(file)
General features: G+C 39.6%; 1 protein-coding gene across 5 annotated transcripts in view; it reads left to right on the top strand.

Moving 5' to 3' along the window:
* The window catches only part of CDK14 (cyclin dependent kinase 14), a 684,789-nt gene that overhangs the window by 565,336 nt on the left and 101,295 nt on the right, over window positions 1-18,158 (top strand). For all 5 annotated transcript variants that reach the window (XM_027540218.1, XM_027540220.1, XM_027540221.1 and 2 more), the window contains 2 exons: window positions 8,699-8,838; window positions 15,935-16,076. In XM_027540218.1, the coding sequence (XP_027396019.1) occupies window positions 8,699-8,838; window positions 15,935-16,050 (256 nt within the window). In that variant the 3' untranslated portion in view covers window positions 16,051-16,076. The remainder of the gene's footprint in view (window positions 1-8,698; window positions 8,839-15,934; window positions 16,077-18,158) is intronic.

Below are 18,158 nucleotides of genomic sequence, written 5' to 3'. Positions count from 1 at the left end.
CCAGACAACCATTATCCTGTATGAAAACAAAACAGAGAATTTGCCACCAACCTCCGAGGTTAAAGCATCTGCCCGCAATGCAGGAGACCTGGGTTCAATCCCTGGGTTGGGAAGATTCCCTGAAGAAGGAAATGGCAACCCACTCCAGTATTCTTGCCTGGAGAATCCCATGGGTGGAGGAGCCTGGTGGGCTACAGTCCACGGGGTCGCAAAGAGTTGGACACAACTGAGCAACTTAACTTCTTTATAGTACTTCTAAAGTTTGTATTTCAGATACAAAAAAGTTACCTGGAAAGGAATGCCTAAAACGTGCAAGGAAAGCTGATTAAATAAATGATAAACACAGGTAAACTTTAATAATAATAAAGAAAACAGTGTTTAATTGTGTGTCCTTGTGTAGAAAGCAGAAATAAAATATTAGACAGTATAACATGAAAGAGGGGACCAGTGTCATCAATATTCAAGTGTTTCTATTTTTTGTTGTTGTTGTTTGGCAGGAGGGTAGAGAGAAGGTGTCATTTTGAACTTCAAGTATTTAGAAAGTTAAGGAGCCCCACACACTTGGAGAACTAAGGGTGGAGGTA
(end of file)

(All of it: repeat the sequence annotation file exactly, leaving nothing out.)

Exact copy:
General features: G+C 39.6%; 1 protein-coding gene across 5 annotated transcripts in view; it reads left to right on the top strand.

Moving 5' to 3' along the window:
* The window catches only part of CDK14 (cyclin dependent kinase 14), a 684,789-nt gene that overhangs the window by 565,336 nt on the left and 101,295 nt on the right, over window positions 1-18,158 (top strand). For all 5 annotated transcript variants that reach the window (XM_027540218.1, XM_027540220.1, XM_027540221.1 and 2 more), the window contains 2 exons: window positions 8,699-8,838; window positions 15,935-16,076. In XM_027540218.1, the coding sequence (XP_027396019.1) occupies window positions 8,699-8,838; window positions 15,935-16,050 (256 nt within the window). In that variant the 3' untranslated portion in view covers window positions 16,051-16,076. The remainder of the gene's footprint in view (window positions 1-8,698; window positions 8,839-15,934; window positions 16,077-18,158) is intronic.

Below are 18,158 nucleotides of genomic sequence, written 5' to 3'. Positions count from 1 at the left end.
CCAGACAACCATTATCCTGTATGAAAACAAAACAGAGAATTTGCCACCAACCTCCGAGGTTAAAGCATCTGCCCGCAATGCAGGAGACCTGGGTTCAATCCCTGGGTTGGGAAGATTCCCTGAAGAAGGAAATGGCAACCCACTCCAGTATTCTTGCCTGGAGAATCCCATGGGTGGAGGAGCCTGGTGGGCTACAGTCCACGGGGTCGCAAAGAGTTGGACACAACTGAGCAACTTAACTTCTTTATAGTACTTCTAAAGTTTGTATTTCAGATACAAAAAAGTTACCTGGAAAGGAATGCCTAAAACGTGCAAGGAAAGCTGATTAAATAAATGATAAACACAGGTAAACTTTAATAATAATAAAGAAAACAGTGTTTAATTGTGTGTCCTTGTGTAGAAAGCAGAAATAAAATATTAGACAGTATAACATGAAAGAGGGGACCAGTGTCATCAATATTCAAGTGTTTCTATTTTTTGTTGTTGTTGTTTGGCAGGAGGGTAGAGAGAAGGTGTCATTTTGAACTTCAAGTATTTAGAAAGTTAAGGAGCCCCACACACTTGGAGAACTAAGGGTGGAGGTA